Again, the company has up to three years to introduce the new shares into the market. This keeps the company from having to re-register. It also saves the company from incurring penalties if it issues shares to raise cash in a hurry.
Also, if the company doesn’t sell all the registered equities within three years, it can roll them over. It only needs to file an updated S-3 or F-3. It happens often.
Why would the company want to wait? So it can get the best price for the new shares. When a company sells shares into the market, it dilutes the shares, right? So it’s in the company’s best interest for the share price to be as high as possible before they sell.
Enter the pumpers…
How Penny Stocks Get Pumped
Let me say up front … I’m not against the pumpers. But it’s my job to educate you. My problem with pumpers is that they’re not telling the whole story. They’re saying things like…
“This one is going to the moon!” Or … “The new technology will change the world!” Or … “The company is about to sign a big contract!”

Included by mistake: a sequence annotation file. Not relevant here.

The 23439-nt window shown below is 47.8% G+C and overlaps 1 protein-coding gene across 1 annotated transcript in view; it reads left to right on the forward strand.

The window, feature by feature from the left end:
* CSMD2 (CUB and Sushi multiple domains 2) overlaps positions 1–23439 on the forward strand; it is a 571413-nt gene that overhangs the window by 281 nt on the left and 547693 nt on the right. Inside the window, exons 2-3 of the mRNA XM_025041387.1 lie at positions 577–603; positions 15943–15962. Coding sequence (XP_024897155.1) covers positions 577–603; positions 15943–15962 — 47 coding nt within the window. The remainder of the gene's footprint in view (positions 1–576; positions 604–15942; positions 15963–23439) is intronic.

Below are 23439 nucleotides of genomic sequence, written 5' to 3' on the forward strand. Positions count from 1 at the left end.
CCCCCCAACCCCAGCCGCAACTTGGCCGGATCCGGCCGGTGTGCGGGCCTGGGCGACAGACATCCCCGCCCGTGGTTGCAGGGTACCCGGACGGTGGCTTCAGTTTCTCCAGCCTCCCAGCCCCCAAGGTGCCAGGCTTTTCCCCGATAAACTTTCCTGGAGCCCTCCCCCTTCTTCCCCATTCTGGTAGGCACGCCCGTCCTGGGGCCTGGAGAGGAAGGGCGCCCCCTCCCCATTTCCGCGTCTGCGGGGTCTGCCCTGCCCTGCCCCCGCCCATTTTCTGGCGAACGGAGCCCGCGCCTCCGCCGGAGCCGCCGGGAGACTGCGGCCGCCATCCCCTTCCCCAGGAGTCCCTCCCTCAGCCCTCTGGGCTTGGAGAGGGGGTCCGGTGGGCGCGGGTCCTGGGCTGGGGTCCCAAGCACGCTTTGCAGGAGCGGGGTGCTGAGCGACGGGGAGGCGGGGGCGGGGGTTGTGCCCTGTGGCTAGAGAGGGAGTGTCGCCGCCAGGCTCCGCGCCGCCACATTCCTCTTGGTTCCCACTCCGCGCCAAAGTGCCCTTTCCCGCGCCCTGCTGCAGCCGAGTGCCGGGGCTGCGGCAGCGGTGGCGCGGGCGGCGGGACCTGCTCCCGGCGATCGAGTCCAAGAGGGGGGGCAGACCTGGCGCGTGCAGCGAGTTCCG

What most newbies don’t understand is … that kind of hype isn’t new.
Learn From the Past
In the past, promoters used boiler room marketing calls at dinnertime. (Think “Wolf of Wall Street.”) They also used emails, postcards, and other direct mail.
They even used to send out DVDs in the mail. These glossy marketing packages enticed financially uneducated people to buy stocks. But it was all BS promotion of sketchy, unprofitable companies.
Then a few years back, the SEC cracked down. They made it a lot more difficult for the pumpers. They forced the…
Evolution of the Penny Stock Pump
Now the pumps happen in different places using different media. Gone are the days when you got the 6 p.m. call from the boiler room scammers.
Now it’s done on Twitter or StockTwits. There are WhatsApp, Discord, and Telegram group chats. And you still see email promotions. But the list owners have to disclose marketing arrangements in the emails. So they’re not as effective.
The most important thing to understand is…
It’s the same message using different media.
Let’s look at an example of a pumped stock. I’ll show you what to look for and where to find it.
Kitov Pharma Ltd (NASDAQ: KTOV)
Kitov Pharma Ltd is a development stage biopharmaceutical company based in Israel. The company filed an F-3 on December 12, 2019. Remember, an F-3 is the same as an S-3, but it applies to foreign companies.
From the F-3, it’s not clear how much cash the company could raise. You can find that number in an F-1 filing from December 27, 2019. The proposed max amount was $35 million. How does a company determine that number? It’s calculated, at least in part, based on the company’s market capitalization and public float.